HA! If they'd decided to allow endless amendments (and required related apps to be submitted as such) then they would have been able to monitor the policy. The way they did this, there is no way to assess the impact. They will never know how many supposed "A0" apps are really A2, A4, A6, nor how many "A1" apps are really A3, A5, A7...etc. So what on earth could they possibly monitor? The number of established PIs who call up complaining about the unfundable score they just received on their A1?

69 responses so far

Side thought on the NIH issuing project grants versus program grants

(by drugmonkey) Apr 16 2014

I asked a poorly worded question on the Twitts

in which what I was trying to ask was this. From the perspective of awarding NIH grants, does it matter that a given proposal fits into a larger whole? If a brand new investigator, do we assume that he or she is applying for the first grant among many? For the greybeard for whom this might be a last-award, do we recognize that it is the capstone to a lengthy program? For the mid-career investigator do we assume this is only one of the many parts that will eventually form a large body of work?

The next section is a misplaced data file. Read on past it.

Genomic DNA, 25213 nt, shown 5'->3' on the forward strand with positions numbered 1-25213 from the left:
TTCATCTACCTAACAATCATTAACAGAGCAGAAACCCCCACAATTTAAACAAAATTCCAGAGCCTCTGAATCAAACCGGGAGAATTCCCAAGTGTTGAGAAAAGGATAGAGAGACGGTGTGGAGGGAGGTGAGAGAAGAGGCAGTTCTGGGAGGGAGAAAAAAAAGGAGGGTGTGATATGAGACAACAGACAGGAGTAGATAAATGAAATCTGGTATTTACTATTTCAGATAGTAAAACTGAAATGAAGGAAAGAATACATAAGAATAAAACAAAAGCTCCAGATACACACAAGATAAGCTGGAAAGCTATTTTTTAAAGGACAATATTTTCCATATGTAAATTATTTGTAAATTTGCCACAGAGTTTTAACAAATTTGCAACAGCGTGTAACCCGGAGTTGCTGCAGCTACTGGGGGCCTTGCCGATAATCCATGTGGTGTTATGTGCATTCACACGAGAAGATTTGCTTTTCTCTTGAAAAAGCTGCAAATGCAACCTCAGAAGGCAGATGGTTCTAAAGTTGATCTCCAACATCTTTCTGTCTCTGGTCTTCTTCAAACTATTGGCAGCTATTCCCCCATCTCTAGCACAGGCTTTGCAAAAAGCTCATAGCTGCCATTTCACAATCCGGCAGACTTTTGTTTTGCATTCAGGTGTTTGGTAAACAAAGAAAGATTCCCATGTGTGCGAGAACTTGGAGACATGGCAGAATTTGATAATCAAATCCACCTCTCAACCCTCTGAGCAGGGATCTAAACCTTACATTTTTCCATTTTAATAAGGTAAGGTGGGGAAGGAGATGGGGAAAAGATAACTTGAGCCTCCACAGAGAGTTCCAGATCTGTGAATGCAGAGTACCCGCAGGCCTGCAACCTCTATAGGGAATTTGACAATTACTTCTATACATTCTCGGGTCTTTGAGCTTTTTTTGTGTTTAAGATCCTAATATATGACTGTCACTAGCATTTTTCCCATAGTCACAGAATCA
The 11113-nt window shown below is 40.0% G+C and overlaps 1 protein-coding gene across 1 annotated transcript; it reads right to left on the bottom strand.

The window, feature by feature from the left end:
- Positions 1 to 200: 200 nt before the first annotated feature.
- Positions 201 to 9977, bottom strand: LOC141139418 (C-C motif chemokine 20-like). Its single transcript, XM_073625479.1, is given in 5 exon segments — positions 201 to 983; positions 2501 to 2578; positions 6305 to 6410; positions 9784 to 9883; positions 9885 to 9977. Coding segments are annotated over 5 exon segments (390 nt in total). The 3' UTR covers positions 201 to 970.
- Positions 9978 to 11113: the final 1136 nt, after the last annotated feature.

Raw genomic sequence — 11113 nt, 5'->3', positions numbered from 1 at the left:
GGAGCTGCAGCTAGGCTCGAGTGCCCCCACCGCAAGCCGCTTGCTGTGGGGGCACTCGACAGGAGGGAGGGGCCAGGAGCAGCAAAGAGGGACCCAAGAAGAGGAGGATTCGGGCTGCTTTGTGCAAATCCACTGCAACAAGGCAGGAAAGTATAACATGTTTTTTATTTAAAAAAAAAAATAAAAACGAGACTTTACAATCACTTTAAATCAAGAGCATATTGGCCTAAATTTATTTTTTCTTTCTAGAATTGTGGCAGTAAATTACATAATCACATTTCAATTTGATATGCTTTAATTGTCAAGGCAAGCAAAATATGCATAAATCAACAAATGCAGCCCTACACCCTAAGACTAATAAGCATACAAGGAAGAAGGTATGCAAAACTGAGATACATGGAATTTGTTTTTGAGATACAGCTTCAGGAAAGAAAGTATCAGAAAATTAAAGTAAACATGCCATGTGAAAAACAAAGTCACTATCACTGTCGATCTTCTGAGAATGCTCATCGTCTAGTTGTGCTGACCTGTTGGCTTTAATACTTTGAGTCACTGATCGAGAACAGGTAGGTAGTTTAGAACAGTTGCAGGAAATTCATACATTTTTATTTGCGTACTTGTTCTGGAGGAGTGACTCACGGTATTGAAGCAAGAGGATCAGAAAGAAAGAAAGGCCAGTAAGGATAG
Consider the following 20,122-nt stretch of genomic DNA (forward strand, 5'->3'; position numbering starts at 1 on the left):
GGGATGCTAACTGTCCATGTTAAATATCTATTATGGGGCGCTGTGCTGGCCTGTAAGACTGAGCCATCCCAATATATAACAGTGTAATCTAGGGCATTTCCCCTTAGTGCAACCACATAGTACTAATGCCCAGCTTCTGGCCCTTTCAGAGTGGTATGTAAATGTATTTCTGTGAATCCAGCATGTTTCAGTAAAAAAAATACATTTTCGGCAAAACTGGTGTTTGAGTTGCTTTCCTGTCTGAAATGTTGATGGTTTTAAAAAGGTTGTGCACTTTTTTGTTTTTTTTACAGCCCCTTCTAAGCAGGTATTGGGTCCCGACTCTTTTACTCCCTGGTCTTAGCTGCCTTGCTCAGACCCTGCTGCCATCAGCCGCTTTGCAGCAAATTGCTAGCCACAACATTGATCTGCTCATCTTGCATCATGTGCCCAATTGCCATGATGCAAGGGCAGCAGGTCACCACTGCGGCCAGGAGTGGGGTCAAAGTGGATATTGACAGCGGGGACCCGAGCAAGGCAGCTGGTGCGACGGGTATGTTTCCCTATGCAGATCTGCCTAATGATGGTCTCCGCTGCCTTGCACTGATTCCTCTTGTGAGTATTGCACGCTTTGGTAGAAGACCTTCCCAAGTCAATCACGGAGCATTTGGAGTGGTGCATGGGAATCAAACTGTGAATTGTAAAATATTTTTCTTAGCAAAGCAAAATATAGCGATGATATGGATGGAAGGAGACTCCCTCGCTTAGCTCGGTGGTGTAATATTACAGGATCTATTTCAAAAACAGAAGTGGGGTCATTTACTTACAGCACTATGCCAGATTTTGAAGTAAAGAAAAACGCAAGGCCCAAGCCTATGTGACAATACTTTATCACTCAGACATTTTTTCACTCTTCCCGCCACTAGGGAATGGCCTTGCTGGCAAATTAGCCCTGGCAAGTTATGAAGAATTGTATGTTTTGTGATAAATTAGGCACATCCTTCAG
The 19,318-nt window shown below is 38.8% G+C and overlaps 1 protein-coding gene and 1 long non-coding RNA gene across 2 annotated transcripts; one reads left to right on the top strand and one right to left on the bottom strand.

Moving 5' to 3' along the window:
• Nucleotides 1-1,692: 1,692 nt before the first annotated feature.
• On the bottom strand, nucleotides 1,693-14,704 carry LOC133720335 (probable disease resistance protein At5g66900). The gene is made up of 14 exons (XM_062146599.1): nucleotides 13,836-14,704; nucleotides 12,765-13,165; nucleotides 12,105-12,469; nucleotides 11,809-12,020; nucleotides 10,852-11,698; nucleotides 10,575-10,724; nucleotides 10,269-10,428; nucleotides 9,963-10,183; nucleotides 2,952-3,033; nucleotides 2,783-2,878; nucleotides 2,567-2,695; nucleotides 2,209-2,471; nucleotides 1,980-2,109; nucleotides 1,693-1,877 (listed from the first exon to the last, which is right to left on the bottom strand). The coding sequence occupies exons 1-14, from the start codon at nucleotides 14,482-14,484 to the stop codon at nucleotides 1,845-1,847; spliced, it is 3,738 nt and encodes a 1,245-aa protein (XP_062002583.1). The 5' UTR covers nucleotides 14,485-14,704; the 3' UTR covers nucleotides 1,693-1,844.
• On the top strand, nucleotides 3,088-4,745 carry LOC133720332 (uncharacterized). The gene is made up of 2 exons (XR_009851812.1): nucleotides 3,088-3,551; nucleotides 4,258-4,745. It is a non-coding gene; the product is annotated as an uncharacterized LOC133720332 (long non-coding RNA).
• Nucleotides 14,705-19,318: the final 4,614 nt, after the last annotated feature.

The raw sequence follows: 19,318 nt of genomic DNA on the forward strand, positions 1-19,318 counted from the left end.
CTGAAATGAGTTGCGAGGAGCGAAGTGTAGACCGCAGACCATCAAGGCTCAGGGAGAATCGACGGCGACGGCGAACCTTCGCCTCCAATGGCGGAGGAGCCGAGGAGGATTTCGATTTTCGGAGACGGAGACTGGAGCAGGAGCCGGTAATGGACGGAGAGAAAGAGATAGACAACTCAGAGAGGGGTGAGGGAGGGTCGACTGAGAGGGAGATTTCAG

Or is it all good if this is a singleton? One grant, awarded for 5 years and that is all.

The interesting thing is that nobody on the Twitts thought that I meant this. The answers went to various places- funding from non-NIH sources, relatively inexpensive research that didn't actually require an R01 to be vibrant, the idea of a single R01 that was continued beyond a mere 5 year interval. Many people assumed that what I was really talking about was assessing the merits and qualities of the PI.